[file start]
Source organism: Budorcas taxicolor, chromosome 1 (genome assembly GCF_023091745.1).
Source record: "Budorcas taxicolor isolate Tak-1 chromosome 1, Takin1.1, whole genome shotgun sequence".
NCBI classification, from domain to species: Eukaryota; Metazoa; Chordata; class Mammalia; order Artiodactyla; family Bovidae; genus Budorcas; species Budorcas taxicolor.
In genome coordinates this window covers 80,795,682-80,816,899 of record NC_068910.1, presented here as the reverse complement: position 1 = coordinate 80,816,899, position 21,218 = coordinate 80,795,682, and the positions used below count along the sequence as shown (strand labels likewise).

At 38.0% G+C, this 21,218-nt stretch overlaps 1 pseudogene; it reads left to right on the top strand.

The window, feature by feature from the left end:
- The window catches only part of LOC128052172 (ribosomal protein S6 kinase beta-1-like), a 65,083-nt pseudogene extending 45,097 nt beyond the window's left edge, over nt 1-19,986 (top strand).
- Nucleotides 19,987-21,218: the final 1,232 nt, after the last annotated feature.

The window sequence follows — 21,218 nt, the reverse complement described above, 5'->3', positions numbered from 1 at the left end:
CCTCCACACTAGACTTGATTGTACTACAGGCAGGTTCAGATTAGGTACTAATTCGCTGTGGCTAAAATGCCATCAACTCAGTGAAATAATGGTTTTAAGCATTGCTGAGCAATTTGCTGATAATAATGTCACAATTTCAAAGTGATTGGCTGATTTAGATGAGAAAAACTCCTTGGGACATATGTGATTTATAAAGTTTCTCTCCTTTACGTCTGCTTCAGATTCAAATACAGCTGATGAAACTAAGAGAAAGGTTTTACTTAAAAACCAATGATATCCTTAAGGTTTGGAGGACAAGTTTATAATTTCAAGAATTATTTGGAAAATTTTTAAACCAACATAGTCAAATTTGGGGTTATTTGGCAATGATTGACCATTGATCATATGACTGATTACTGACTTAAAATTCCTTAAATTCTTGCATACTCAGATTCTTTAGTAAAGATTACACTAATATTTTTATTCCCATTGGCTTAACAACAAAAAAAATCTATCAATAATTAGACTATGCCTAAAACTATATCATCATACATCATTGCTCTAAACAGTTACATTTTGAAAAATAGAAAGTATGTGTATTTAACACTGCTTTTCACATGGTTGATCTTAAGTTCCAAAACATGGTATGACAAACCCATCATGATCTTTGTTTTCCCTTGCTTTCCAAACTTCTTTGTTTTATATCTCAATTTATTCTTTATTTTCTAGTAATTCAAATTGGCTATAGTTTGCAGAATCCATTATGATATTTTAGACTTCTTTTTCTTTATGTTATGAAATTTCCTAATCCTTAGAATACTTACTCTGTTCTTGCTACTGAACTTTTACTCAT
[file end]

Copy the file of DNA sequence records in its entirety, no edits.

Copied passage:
Source organism: Budorcas taxicolor, chromosome 1 (genome assembly GCF_023091745.1).
Source record: "Budorcas taxicolor isolate Tak-1 chromosome 1, Takin1.1, whole genome shotgun sequence".
NCBI classification, from domain to species: Eukaryota; Metazoa; Chordata; class Mammalia; order Artiodactyla; family Bovidae; genus Budorcas; species Budorcas taxicolor.
In genome coordinates this window covers 80,795,682-80,816,899 of record NC_068910.1, presented here as the reverse complement: position 1 = coordinate 80,816,899, position 21,218 = coordinate 80,795,682, and the positions used below count along the sequence as shown (strand labels likewise).

At 38.0% G+C, this 21,218-nt stretch overlaps 1 pseudogene; it reads left to right on the top strand.

The window, feature by feature from the left end:
- The window catches only part of LOC128052172 (ribosomal protein S6 kinase beta-1-like), a 65,083-nt pseudogene extending 45,097 nt beyond the window's left edge, over nt 1-19,986 (top strand).
- Nucleotides 19,987-21,218: the final 1,232 nt, after the last annotated feature.

The window sequence follows — 21,218 nt, the reverse complement described above, 5'->3', positions numbered from 1 at the left end:
CCTCCACACTAGACTTGATTGTACTACAGGCAGGTTCAGATTAGGTACTAATTCGCTGTGGCTAAAATGCCATCAACTCAGTGAAATAATGGTTTTAAGCATTGCTGAGCAATTTGCTGATAATAATGTCACAATTTCAAAGTGATTGGCTGATTTAGATGAGAAAAACTCCTTGGGACATATGTGATTTATAAAGTTTCTCTCCTTTACGTCTGCTTCAGATTCAAATACAGCTGATGAAACTAAGAGAAAGGTTTTACTTAAAAACCAATGATATCCTTAAGGTTTGGAGGACAAGTTTATAATTTCAAGAATTATTTGGAAAATTTTTAAACCAACATAGTCAAATTTGGGGTTATTTGGCAATGATTGACCATTGATCATATGACTGATTACTGACTTAAAATTCCTTAAATTCTTGCATACTCAGATTCTTTAGTAAAGATTACACTAATATTTTTATTCCCATTGGCTTAACAACAAAAAAAATCTATCAATAATTAGACTATGCCTAAAACTATATCATCATACATCATTGCTCTAAACAGTTACATTTTGAAAAATAGAAAGTATGTGTATTTAACACTGCTTTTCACATGGTTGATCTTAAGTTCCAAAACATGGTATGACAAACCCATCATGATCTTTGTTTTCCCTTGCTTTCCAAACTTCTTTGTTTTATATCTCAATTTATTCTTTATTTTCTAGTAATTCAAATTGGCTATAGTTTGCAGAATCCATTATGATATTTTAGACTTCTTTTTCTTTATGTTATGAAATTTCCTAATCCTTAGAATACTTACTCTGTTCTTGCTACTGAACTTTTACTCAT